Reel Dad: 13th paints essential picture of race in America

Anyone who loves what America can be – and fears what America can become – must see the 13th, a powerful documentary of race relations in the country, past, present and, hopefully, future.

The opening film of this year’s New York Film Festival dares to explore the layers of hatred, deception and denial that create the racial tension that defines too many confrontations between people in our country. While politicians may argue over what dignity people should be able to expect, the film reminds us how easy it can be to pretend that all people are treated in equal ways.

Director Ava DuVernay returns to her roots as a documentary director to deliver a striking story of how a nation can fool itself into believing it is fair at the same time it enables a judicial system to fuel the discord that the 13th Amendment to the Constitution tried to resolve more than 100 years ago.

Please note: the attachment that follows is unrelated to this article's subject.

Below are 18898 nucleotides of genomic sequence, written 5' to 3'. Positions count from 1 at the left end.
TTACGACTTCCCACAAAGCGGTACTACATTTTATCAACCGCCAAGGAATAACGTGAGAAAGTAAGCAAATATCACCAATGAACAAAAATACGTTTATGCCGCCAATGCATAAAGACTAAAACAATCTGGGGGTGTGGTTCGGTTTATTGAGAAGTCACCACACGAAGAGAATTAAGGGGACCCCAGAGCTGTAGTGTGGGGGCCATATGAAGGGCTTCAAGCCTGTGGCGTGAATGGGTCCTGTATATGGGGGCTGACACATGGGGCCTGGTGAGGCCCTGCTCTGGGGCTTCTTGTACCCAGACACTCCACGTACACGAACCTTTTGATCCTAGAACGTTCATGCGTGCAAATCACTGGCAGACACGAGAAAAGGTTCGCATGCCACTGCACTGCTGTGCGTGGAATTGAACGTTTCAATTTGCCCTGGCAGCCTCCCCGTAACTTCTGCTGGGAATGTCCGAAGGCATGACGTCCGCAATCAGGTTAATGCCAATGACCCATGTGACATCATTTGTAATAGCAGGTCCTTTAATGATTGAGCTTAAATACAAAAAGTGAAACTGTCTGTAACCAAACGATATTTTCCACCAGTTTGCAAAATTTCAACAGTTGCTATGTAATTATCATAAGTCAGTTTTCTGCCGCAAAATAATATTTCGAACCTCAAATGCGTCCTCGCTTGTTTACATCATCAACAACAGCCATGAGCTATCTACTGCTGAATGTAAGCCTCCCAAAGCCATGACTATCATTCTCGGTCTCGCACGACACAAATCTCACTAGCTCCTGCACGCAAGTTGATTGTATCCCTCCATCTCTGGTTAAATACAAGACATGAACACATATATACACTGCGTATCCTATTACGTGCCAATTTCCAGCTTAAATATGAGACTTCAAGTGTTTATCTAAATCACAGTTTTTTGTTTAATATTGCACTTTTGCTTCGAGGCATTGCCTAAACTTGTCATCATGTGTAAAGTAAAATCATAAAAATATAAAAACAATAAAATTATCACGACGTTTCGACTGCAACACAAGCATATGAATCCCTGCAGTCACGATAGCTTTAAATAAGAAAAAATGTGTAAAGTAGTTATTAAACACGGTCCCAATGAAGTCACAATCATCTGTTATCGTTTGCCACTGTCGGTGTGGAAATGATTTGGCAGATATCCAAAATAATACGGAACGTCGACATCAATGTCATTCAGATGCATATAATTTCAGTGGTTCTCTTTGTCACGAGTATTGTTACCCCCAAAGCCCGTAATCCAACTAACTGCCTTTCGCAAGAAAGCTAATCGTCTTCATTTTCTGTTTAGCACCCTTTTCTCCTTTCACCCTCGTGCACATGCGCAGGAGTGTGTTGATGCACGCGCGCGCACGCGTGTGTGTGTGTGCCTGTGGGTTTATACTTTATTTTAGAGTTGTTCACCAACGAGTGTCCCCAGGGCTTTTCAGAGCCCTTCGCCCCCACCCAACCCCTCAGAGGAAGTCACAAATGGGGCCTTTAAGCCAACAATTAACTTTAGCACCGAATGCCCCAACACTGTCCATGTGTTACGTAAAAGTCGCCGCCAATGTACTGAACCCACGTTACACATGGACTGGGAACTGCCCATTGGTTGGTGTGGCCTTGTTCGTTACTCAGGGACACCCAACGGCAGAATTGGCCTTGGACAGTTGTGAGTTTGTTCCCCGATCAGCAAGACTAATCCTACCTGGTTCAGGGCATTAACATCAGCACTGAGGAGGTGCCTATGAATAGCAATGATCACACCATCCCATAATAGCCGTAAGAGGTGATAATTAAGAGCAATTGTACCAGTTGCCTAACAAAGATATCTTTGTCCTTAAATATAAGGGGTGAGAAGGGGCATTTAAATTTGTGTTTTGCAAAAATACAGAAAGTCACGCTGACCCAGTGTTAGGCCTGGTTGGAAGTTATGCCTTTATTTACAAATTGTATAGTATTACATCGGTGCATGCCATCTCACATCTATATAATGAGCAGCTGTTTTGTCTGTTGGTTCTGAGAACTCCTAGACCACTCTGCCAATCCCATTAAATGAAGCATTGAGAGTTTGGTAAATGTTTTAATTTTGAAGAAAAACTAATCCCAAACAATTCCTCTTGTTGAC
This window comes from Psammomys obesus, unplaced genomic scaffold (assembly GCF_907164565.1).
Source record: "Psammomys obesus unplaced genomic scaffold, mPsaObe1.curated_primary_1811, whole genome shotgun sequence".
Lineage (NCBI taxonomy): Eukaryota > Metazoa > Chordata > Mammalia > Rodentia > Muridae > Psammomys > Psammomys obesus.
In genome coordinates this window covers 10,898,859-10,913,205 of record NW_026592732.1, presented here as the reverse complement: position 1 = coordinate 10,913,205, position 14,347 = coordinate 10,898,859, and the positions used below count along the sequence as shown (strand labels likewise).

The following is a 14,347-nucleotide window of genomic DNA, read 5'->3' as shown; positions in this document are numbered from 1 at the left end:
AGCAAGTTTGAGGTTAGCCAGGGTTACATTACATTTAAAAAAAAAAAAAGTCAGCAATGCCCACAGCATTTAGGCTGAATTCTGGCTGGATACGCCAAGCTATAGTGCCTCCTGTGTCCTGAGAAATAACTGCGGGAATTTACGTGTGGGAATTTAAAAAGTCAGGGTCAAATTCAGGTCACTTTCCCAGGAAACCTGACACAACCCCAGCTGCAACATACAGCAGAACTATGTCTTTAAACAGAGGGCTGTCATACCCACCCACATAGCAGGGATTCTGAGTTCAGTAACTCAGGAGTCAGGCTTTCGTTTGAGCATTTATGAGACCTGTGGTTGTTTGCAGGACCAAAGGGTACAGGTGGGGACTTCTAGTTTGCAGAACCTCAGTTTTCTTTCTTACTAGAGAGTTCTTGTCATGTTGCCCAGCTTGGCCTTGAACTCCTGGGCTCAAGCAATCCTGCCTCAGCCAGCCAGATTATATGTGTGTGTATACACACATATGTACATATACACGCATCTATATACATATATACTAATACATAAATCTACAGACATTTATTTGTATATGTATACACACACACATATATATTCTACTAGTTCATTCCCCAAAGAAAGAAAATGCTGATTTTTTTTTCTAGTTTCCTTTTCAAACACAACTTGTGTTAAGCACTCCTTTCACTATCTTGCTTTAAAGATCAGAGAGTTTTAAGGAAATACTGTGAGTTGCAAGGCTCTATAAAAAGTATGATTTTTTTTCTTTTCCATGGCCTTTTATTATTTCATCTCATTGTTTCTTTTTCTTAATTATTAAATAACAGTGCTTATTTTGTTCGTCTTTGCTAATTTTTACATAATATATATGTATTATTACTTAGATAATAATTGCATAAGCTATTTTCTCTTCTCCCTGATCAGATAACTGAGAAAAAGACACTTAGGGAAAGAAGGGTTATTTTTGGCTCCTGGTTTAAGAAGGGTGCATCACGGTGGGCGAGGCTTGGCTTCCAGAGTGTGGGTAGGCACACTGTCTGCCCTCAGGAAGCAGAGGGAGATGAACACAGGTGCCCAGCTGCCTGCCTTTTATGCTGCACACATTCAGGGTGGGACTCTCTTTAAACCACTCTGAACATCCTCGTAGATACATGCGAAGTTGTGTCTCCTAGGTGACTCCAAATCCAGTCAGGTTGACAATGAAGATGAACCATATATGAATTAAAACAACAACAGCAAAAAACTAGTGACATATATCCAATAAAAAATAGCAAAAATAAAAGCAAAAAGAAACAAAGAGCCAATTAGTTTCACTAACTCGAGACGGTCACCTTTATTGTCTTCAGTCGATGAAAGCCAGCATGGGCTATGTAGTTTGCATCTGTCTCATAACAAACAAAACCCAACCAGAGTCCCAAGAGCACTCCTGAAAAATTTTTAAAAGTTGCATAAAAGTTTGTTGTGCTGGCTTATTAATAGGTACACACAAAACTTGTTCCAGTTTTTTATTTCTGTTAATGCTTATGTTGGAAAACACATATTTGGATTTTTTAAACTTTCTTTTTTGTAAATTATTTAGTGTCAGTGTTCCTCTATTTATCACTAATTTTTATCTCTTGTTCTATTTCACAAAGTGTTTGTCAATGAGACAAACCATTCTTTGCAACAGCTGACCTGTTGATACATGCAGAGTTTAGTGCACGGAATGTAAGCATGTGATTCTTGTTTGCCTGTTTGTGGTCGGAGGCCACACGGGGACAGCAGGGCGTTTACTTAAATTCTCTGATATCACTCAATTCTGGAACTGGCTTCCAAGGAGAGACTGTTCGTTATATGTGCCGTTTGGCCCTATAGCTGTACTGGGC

That amendment was passed to end slavery in our country. But, as DuVernay so eloquently explores, things didn’t quite work that way. Using the laws of the land, and building on generations of fear, people filled with hatred and greed used the system to fill prisons with people who dared to be born different colors than their own. With respect and restraint, the director examines how this tragedy evolved over time, as well-spoken politicians articulated the right words while looking the other way as the African American population in prisons grew by astronomical numbers.

While DuVernay lets the facts speak volumes, she never resorts to cheap shocks or superficial claims. Instead she relies on a series of expert testimonials – from such luminaries as activist Angela Davis and African American Studies scholar Jelani Cobb – to comment on the inconsistencies between what the nation would say and what it would do.